How to let go
There was a Buddhist mandala that was hanging on the wall at the first Buddhist monastery I lived at. I was captivated by the details and craftsmanship. Really, the whole monastery had this level of detail and beauty. It was quite exquisite.
Mandalas are symbolic representations of the universe, designed to transform ordinary minds into enlightened ones. They can be an object of meditation for Buddhists to focus on, either helping them become connected with a deity or to develop wisdom.
During my time there, I thought a great deal about this artwork, and more significantly, the mandalas that are made out of sand that take days to finish and then are swept away often without even a photo taken of them.
There I was, a young guy quite new to spirituality, constantly obsessing about money and relationships, family drama and even the slightest discomforts in life. And yet these monks meticulously focus with such concentration for such long periods of time on these breathtaking artworks that could probably hang in most any museum, and then without any bother, as soon as it’s completed, they sweep the sand back into a jar and pour it into a body of water as an offering for the benefit of all beings on this planet.
This beautiful practice to understand the impermanence of all things is so profound and so beneficial. During my time here, I would meditate on this mandala and it greatly helped me let go of my obsessions and inability to let go of the past or expectations of the future.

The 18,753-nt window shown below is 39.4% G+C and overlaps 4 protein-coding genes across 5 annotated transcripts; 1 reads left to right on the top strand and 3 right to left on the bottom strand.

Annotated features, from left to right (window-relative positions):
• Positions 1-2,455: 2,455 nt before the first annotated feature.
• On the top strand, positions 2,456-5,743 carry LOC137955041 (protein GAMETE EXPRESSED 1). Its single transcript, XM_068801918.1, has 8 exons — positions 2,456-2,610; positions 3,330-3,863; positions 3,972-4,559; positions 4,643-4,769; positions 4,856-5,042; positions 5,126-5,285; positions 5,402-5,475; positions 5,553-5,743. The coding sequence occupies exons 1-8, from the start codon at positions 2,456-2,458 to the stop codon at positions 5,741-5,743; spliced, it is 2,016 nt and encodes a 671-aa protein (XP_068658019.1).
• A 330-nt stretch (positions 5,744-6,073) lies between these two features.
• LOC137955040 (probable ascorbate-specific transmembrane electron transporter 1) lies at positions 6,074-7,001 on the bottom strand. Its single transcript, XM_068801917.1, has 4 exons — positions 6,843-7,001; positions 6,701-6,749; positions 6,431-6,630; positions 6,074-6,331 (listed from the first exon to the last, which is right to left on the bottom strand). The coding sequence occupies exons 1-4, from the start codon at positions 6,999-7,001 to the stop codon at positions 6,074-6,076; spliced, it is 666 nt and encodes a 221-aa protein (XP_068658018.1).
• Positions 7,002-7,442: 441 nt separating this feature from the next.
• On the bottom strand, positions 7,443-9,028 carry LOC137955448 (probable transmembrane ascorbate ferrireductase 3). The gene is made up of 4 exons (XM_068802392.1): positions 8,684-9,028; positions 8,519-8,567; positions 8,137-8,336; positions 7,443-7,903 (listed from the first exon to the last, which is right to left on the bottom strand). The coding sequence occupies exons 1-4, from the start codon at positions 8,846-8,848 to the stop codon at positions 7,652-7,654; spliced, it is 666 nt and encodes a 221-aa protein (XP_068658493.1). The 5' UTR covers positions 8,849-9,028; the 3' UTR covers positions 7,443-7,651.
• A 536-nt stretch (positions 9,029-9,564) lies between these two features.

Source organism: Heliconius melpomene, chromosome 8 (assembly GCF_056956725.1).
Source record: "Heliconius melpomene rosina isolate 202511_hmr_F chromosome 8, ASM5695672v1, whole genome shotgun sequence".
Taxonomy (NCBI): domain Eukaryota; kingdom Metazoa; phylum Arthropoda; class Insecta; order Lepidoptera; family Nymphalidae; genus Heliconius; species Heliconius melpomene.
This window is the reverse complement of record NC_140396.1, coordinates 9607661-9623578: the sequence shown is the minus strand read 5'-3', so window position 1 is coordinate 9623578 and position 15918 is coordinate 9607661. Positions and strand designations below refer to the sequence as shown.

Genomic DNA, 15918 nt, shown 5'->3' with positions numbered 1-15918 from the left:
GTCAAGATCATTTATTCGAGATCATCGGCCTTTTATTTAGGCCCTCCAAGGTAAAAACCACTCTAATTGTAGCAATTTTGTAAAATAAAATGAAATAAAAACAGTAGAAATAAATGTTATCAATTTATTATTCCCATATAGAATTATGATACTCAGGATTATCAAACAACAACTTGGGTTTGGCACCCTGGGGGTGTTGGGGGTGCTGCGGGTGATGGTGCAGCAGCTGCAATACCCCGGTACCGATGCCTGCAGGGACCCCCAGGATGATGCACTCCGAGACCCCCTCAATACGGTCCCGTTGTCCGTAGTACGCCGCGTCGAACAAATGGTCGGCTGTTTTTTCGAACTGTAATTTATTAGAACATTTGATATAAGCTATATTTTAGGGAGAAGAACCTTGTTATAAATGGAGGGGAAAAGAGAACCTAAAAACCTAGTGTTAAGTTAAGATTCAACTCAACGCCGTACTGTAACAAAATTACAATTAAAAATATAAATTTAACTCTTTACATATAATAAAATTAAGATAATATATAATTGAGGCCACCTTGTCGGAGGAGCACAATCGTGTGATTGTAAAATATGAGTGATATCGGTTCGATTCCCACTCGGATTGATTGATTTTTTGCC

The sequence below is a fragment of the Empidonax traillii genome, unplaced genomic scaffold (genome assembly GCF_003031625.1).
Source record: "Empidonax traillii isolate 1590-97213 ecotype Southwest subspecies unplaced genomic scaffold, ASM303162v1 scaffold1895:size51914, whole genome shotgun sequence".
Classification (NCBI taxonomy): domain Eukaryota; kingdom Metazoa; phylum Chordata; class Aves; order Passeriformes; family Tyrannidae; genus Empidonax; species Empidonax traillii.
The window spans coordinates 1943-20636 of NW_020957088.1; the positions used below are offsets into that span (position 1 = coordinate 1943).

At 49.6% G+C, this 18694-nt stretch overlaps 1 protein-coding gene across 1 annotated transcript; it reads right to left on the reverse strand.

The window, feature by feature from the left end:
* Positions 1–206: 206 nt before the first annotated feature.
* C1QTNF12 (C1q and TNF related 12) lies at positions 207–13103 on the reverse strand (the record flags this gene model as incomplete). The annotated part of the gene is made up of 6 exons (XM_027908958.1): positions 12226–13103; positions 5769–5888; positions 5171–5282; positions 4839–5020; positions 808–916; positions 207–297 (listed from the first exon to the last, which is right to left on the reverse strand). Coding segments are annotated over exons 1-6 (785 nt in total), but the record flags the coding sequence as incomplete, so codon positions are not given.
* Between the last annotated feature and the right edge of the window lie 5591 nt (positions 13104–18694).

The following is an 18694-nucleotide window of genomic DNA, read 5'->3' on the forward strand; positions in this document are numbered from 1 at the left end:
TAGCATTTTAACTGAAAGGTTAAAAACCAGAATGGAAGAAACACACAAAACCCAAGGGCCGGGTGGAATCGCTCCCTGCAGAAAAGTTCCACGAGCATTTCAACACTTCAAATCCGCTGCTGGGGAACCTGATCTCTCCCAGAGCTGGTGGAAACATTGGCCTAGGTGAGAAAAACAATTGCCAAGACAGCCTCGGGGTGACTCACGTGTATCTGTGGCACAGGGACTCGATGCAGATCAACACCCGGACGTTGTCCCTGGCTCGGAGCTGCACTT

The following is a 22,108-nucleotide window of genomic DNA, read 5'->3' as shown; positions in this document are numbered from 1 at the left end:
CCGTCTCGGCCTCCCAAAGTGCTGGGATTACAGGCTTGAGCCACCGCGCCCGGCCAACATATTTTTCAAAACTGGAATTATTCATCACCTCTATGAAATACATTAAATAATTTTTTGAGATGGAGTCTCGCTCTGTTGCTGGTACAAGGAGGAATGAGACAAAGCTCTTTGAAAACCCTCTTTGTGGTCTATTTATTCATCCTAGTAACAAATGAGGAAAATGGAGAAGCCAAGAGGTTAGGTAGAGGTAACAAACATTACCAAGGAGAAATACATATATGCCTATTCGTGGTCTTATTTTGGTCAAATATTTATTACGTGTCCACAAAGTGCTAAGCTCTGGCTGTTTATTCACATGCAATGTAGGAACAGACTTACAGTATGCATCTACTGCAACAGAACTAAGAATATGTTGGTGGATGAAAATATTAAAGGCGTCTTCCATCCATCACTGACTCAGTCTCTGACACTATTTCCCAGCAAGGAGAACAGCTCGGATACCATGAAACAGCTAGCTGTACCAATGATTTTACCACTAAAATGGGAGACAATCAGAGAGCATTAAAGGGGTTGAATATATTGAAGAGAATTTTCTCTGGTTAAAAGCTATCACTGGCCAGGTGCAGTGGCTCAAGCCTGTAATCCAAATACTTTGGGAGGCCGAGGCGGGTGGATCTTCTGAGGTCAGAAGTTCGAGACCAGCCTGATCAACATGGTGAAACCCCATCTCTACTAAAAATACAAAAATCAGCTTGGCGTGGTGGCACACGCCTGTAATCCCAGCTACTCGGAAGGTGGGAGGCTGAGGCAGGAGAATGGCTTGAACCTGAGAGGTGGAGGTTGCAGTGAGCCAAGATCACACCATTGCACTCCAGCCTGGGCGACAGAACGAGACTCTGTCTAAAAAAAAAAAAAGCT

But the real magic would happen a few months later when I left this monastery and flew to Thailand. My camera was stolen on my first day there in the hostel. I wasn’t so upset about the camera, but it was all the photos on the SD card that I really cared about. Until I remembered this mandala (which thankfully I had taken a photo of on my phone as well ).
If you ever find yourself obsessing over the same old thing, remember this mandala.
This doesn’t just happen for big moments either. Most of our lives we spend lost in thought, thinking about some other place or some other time.
I had a good friend who whenever we would go for a walk through the park with nowhere particular to go, she would walk a million miles an hour. She would miss the flowers and the birds, trees and the streams. She was so used to getting to the end of a task that she was never present during the task.
If we live our lives this way, we’ll get to the end having realized we were present for so little of this precious life. This is why it’s so important to bring presence into our lives whenever we can.
This can be meditating, yoga, time with our friends and family, making art or music, or even just a walk in nature.
The Greatest Technique for Letting Go
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